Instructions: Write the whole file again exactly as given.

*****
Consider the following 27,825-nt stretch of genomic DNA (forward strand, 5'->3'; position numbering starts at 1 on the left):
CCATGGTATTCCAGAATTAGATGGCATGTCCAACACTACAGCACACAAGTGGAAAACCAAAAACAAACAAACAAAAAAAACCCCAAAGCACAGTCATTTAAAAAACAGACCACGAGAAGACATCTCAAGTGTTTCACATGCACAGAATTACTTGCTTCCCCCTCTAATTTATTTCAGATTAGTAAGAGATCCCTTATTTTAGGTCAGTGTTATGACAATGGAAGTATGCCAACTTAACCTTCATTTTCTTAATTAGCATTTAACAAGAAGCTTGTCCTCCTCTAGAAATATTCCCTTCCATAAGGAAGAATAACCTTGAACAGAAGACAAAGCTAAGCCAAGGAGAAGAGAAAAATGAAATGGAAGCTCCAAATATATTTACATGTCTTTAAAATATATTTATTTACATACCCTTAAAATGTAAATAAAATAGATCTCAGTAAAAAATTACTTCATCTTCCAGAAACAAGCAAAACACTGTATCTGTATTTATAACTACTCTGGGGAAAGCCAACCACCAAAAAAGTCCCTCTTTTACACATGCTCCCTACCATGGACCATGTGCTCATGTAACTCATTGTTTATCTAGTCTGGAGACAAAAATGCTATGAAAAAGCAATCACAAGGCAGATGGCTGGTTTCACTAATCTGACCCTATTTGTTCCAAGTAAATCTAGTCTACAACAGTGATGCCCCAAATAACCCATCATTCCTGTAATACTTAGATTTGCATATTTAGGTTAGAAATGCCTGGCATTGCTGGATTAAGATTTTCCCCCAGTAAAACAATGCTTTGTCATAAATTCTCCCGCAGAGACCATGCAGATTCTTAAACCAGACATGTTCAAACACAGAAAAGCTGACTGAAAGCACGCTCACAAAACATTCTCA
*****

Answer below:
Consider the following 27,825-nt stretch of genomic DNA (forward strand, 5'->3'; position numbering starts at 1 on the left):
CCATGGTATTCCAGAATTAGATGGCATGTCCAACACTACAGCACACAAGTGGAAAACCAAAAACAAACAAACAAAAAAAACCCCAAAGCACAGTCATTTAAAAAACAGACCACGAGAAGACATCTCAAGTGTTTCACATGCACAGAATTACTTGCTTCCCCCTCTAATTTATTTCAGATTAGTAAGAGATCCCTTATTTTAGGTCAGTGTTATGACAATGGAAGTATGCCAACTTAACCTTCATTTTCTTAATTAGCATTTAACAAGAAGCTTGTCCTCCTCTAGAAATATTCCCTTCCATAAGGAAGAATAACCTTGAACAGAAGACAAAGCTAAGCCAAGGAGAAGAGAAAAATGAAATGGAAGCTCCAAATATATTTACATGTCTTTAAAATATATTTATTTACATACCCTTAAAATGTAAATAAAATAGATCTCAGTAAAAAATTACTTCATCTTCCAGAAACAAGCAAAACACTGTATCTGTATTTATAACTACTCTGGGGAAAGCCAACCACCAAAAAAGTCCCTCTTTTACACATGCTCCCTACCATGGACCATGTGCTCATGTAACTCATTGTTTATCTAGTCTGGAGACAAAAATGCTATGAAAAAGCAATCACAAGGCAGATGGCTGGTTTCACTAATCTGACCCTATTTGTTCCAAGTAAATCTAGTCTACAACAGTGATGCCCCAAATAACCCATCATTCCTGTAATACTTAGATTTGCATATTTAGGTTAGAAATGCCTGGCATTGCTGGATTAAGATTTTCCCCCAGTAAAACAATGCTTTGTCATAAATTCTCCCGCAGAGACCATGCAGATTCTTAAACCAGACATGTTCAAACACAGAAAAGCTGACTGAAAGCACGCTCACAAAACATTCTCA